If you're looking into adding multiple languages to your Web site, consider AMP's example.
The Harrisburg, Pa.-based company's catalog site supports eight languages.
How? Fred DeCock, the company's manager of electronic communication development, says everything in the catalog of electrical connection systems is in a database.
"Each term is identified with a number. Then you choose a language from a table of translated terms, which presents it in the language chosen," Mr. DeCock says. "It's not eight copies of the catalog."
AMP decides which languages to support based on where its business comes from. Languages on the site, in addition to English, are Spanish, Japanese, Mandarin Chinese, German, French, Korean and Italian.
To reach eastern European buyers, Mr. DeCock plans support for Russian this year.
However Mr. DeCock wonders how he'll synchronize presentation of different languages as the site changes.
Global Sight, Seattle, is among companies offering solutions to that kind of problem.
President Jorden Woods says his Ambassador Suite software "separates code from content on a Web page" and "keeps track of the whole translation process -- the work flow management."
Essentially, Ambassador Suite builds a database out of a Web site's elements. Mr. Woods estimates it can cut development costs for a multilingual Web site by 10% to 15%, but those savings increase with time.
"If you're talking about maintenance, savings can be 75% to 90%," he says. That doesn't include actual translation costs, of course, which can run from 20Â¢ to 30Â¢ per word, Mr. Woods estimates.
Machine translation systems like the one from Transparent Language, Marlow, N.H., can help cut those costs, he says, but they "don't deliver a finished product."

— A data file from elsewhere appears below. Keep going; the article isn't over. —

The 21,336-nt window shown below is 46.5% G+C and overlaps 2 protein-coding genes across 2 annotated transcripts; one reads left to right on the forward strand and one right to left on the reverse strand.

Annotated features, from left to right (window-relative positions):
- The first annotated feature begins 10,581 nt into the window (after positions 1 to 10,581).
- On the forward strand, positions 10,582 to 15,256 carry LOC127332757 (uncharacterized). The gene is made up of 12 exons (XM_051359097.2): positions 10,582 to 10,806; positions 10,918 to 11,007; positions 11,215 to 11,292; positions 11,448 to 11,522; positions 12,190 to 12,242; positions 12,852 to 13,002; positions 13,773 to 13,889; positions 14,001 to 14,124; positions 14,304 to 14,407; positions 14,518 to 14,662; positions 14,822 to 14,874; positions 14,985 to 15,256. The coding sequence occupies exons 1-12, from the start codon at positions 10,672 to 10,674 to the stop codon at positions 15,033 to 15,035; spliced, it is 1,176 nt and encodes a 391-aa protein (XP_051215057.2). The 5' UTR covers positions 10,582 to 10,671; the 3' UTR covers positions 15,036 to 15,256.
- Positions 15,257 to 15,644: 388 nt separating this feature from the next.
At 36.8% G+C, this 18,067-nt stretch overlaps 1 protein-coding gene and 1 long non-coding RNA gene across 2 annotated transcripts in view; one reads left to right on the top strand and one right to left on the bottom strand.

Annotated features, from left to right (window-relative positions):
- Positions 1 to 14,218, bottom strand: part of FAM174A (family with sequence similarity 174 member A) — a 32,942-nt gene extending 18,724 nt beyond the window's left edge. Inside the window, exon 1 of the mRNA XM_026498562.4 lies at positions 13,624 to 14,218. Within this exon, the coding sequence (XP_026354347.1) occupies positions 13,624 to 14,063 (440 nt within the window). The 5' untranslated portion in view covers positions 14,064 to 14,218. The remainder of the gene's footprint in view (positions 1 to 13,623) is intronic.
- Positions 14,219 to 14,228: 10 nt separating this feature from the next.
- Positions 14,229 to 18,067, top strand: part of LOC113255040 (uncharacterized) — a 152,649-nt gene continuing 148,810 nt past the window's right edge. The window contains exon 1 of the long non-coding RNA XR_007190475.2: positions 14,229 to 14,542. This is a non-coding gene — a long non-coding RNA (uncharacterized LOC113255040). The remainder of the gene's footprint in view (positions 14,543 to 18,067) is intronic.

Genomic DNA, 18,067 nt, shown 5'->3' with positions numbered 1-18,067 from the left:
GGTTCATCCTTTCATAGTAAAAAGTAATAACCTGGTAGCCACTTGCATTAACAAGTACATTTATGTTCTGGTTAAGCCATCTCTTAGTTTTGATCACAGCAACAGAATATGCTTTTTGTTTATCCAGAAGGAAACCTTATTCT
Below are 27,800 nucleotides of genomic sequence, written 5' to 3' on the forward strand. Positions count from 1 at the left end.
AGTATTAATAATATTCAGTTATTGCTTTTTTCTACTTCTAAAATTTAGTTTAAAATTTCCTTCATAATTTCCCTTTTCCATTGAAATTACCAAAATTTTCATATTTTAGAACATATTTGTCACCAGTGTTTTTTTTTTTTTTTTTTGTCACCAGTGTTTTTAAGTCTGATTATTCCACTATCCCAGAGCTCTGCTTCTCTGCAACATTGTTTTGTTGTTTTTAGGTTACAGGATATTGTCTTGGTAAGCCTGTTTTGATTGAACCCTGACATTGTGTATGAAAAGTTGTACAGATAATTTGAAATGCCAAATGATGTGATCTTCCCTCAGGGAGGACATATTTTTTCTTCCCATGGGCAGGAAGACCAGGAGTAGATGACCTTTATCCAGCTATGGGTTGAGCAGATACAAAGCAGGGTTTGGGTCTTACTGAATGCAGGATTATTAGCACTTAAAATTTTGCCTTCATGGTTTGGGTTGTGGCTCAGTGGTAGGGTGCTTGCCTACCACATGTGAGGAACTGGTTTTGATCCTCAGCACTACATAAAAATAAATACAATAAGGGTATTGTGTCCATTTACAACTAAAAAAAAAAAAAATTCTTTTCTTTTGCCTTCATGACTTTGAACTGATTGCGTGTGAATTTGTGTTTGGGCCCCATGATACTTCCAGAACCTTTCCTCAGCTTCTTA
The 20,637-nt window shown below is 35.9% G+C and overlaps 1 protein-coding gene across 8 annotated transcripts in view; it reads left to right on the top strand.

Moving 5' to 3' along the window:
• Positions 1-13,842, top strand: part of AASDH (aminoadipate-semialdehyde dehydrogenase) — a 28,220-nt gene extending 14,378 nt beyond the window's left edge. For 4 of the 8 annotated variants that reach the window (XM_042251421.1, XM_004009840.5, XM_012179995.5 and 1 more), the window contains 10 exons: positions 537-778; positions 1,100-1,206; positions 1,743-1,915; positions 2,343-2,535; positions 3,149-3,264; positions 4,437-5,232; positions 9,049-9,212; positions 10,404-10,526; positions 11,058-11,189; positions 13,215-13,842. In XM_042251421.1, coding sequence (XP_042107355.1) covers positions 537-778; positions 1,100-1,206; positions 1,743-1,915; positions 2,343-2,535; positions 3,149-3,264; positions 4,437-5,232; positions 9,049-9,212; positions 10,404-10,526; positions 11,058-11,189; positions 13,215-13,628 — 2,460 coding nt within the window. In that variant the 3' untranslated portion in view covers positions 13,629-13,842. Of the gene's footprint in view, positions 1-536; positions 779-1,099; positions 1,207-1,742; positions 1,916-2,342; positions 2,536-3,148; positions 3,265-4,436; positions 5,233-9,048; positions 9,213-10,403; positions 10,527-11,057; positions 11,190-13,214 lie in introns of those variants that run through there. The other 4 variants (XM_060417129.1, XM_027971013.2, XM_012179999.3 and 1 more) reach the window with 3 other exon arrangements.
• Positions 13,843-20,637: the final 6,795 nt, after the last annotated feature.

Steve Allan, senior product director for Alis Technologies, Montreal, agrees. "We end up working out a mix of human translation, machine-assisted human translation and machine translation," he says of his projects.
Human help needed
Human translation is necessary for home pages and corporate profiles, "where the sense of the message is important," Mr. Allan says.
Machine-assisted translation "gives you a database of what's previously translated," so you only need to translate what changes.
What languages are in most demand? Spanish for Latin America leads, followed by French, German and Japanese. Then come Italian, and Portuguese for Brazil.
So far, the leaders in Web site translation are a pair of Los Angeles sister companies, Bowne Internet Solutions and Bowne Global Solutions. They not only deliver Web site translations, but translation of software and local hosting through 22 offices in 17 countries.
Why host overseas? Bowne Internet President P.J. Safford says users in France and Brazil prefer the nationalistic .fr or .br to .com.
While a multilingual site is a great thing to have, especially if you're selling overseas, you shouldn't just jump in.
Mr. DeCock of AMP notes that, while his site supports eight languages, 87% of his users still use English.